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Jennifer Wesnousky
Performance Reviews
The Joyce Theater
Ballet Hispanico
United States
New York City
New York
New York, NY

Ballet Hispanico - ¡Sí Señor ¡Es Mi Son!, Corazón Al Andaluz, Eyes Of The Soul, Tito On Timbales, Palladium Suite

by Jennifer Wesnousky
November 12, 2006
The Joyce Theater
175 Eighth Avenue (at the corner of 19th Street)
New York, NY 10011

Featured Dance Company:

Ballet Hispanico
Ballet Hispanico (office)
167 West 89th Street
New York, NY 10024

The glossary provided by BALLET HISPANICO's Artistic Director, Tina Ramirez, in the program for the Company's 2006 Fall Season described the first act, entitled "FEATURES," as "Highlights from Latin American choreographers who have indelibly shaped the Company's diverse repertory." Said diversity was indeed showcased on November 12, 2006 at the Joyce Theatre, where the company performed a first act made up of four of its many mini-vignettes as well as the stand-alone second act, "PALLADIUM SUITE."

The first "feature," ¡SÍ SEÑOR ¡ES MI SON!, offered two contrasting couples dressed respectively in black and white. With the black-clad lady in high-heeled character shoes and the woman in white in ballet pointes, Randy Barceló's costumes complimented choreographer Alberto Alonso's stylistic infusion of tango and other Latin social forms into the dancers' ballet/modern pas de deuxs. Danced to Gloria Estefan's tranquil croons of "Cuanto te quiero" ("How I love you…"), the dancers' controlled elegance seemed to stand for equally subdued and stable relationships until, ironically, the couple in white's continued movement and facial expressions post-song alluded to something stormier. Renowned Spanish choreographer Ramón Oller's CORAZÓN AL ANDALUZ then injected color onto the scene with a sizzling soloist whose bright orange frock billowed with her body's ripples and gyrations. With an Arab-inspired costume and choreography that constituted a tribute to Islamic influences in the Spanish south, her impassioned performance included controlled, acrobatic drops as well as sharp musical accents within usually smooth and balletic lines. In EYES OF THE SOUL, a male-female duet in simple white costumes resembling nightclothes appeared to be tormented by sleeplessness. Their otherworldly demeanors and physiques in motion were most compelling when he, on his knees on a mattress, lifted her at a series of innovative angles. The first act's closing number, TITO ON TIMBALES, then changed the evening's energy with a pulsating Batucada beat in which a duo energetically executed a range of movement from elegant to undulating.

"People meet, people dance, people fall in love…at the Palladium," proclaimed an offstage voice at the end of the performance's second act, aptly summing up "PALLADIUM SUITE." This homage to the famed Palladium, a once all-white club that became renowned for featuring top African American and Latino Artists, featured a potpourri of colors and personalities with a shared desire to mambo, cha-cha and pachanga the night away. Characters ranging from nerdy types, a schoolgirl, a flapper, a marine and a glamour girl complete with a boa and cigarette holder, stayed constantly in character whether performing featured bits or ensemble segments which constituted the evening's highs and lows. Although certain segments seemed stilted, probably due to overly balletic choreography set to pulsating mambo music, causing one to feel as if the dancers were holding something back, PALLADIUM SUITE included some of the evening's highlights as well. The nerdy character, for example, complete with glasses, a cowlick and a too-tight suit, could certainly strut his stuff to the rhythms of the Mambo. And, the sultry, dark-skinned duo of Antonio and Veronique, the club professionals whose partnering exuded athleticism and prowess, took the dancing to new heights not only with innovative lifts, slides and splits but with the performance's most authentic and nitty-gritty energy. Finally, the bespectacled young girl who shed her glasses- and self-consciousness- to find a kind of freedom as, beaming beautifully, she was lifted overhead by a multitude of men, imbued the audience with a similar sensation.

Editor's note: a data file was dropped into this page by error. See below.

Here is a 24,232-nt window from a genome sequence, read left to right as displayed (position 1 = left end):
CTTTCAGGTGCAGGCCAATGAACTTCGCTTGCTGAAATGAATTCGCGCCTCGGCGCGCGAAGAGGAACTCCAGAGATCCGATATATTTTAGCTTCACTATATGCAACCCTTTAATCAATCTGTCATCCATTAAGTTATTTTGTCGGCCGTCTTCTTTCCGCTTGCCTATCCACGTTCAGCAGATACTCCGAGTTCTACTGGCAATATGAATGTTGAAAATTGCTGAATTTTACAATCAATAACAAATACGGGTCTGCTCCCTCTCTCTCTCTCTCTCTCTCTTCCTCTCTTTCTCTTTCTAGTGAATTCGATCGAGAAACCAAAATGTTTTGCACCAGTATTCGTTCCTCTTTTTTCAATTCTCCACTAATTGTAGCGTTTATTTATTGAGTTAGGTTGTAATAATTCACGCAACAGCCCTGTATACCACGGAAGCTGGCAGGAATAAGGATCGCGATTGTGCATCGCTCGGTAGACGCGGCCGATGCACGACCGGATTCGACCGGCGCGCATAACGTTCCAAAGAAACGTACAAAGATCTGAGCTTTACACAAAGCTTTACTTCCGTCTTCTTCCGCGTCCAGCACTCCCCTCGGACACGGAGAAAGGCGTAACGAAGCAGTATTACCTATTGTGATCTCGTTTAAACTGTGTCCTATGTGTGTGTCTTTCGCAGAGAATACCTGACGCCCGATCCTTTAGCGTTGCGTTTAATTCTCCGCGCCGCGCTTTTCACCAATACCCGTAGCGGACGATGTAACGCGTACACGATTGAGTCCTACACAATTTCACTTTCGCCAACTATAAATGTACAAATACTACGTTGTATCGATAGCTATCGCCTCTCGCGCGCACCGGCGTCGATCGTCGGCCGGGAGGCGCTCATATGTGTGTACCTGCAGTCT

When the music and performers turned sleepy after a wild Palladium night, the audience felt ready to depart as well. For they had lived vicariously through the evening's frenetic festivities, performed to the fullest by an eclectic array of BALLET HISPANICO's colorful characters.

Artistic Director: Tina Ramirez
The Company: Eric Rivera, Irene Hogarth-Cimino, Natalia Alonso, Rodney Hamilton, Sara Kappraff, Candice Moné McCall, Angelica Burgos, Kristine Covillo, Iyun Harrison, Waldemar Quiñones, Nicholas Villanueve, James A. Pierce, III, Jessica Batten
Executive Director: Verdery Roosevelt
General Manager: Derek R. Munson
Artistic Associate/Rehearsal Director: Gina Bugatti
Production Stage Manager: William Schaffner

Choreography by
Alberto Alonso
Assisted by Sonia Calero
Music by Gloria Estefan (from the album Mi Tierra)
Costume Design by Randy Barceló
Lighting Design by Donald Holder

Choreography by
Ramón Oller
Music by Rosa Zaragoza, Luis Delgado, Luis Paniagua
Costume Design by Willa Kim
Lighting Design by Scott Zielinski

Choreography by
Ramón Oller
Music by Joaquín Rodrigo
Set Design by Eugene Lee
Costume Design by Willa Kim
Lighting Design by Roger Morgan

Choreography by
William Whitener
Music by Tito Puente and The Tito Puente Percussion Ensemble
Costume Design by Patricia Zipprodt
Lighting Design by Roger Morgan

Conceived by T
ina Ramirez
Choreography by Willie Rosario
Dramaturge by Edwin Sanchez
Set Design by Neil Patel
Costume Design by Emilio Sosa
Lighting Design by David Weiner
Additional Lighting Design by Mark Hankla
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